When the Storvik first arrived in our shop it was an abhorent misrepresentation of its potential as a vessel. The hull was as sound and sturdy as any Nordic Tug, but almost everything else was trashed from years of stagnant water damage. The entire upper cabin could be shook from side to side, railings splintered and blistered beyond saving. freeze cracks throughout the fiberglass body, and rot in abundance. What followed was the largest restoration we have undertook and spanned the better part of a year.
The elephant in the room was the rot and it was the first to be dealt with. Nearly the entire first month was spent dehydrating the interior. Once that was done we cut most of the rotted walls down entirely from the inside, leaving their outer fiberglass shell intact and building it up from within. The cuboards and floor were meticulously removed, sanded, stained, and reinstalled. The railings were beyond saving, however, and were scrapped.
The exterior of the Storvik was an asthetic mess. Dented, scrapped, and chipped in such severity that every square inch of the Storvik needed to be sanded, filled, and gelcoated. The process was lengthy but the results are jaw dropping.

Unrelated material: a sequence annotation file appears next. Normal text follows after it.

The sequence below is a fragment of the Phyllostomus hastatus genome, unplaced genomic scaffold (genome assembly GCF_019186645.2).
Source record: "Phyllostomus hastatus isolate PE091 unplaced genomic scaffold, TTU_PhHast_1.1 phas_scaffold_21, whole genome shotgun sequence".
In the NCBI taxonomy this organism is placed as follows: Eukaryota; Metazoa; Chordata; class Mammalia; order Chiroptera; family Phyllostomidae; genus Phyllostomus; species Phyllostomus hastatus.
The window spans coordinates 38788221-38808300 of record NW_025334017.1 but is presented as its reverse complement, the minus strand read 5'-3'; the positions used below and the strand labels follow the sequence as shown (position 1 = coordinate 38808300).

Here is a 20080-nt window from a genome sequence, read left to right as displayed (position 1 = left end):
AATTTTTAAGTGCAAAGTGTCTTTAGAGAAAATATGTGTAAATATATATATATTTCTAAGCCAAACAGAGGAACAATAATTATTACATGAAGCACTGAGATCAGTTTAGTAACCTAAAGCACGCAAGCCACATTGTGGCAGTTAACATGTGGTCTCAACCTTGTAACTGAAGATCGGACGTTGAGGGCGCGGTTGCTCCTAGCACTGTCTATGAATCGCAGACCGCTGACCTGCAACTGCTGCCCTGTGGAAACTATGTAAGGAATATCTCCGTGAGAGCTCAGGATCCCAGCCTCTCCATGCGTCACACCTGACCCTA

Custom doors and windows were commissioned to Diamond Sea Glaze and turned out beautifully. Of course, a large amount of interior reconstruction had to take place first.
The railings were made in house from Peltogyne (commonly known as Purple Heart) imported from South America. Purple Heart is one of the hardest and most water resistant woods on the planet, tailor made for marine applications. It is recommended to use carbon blades when cutting as the wood dulls standard blades very fast.
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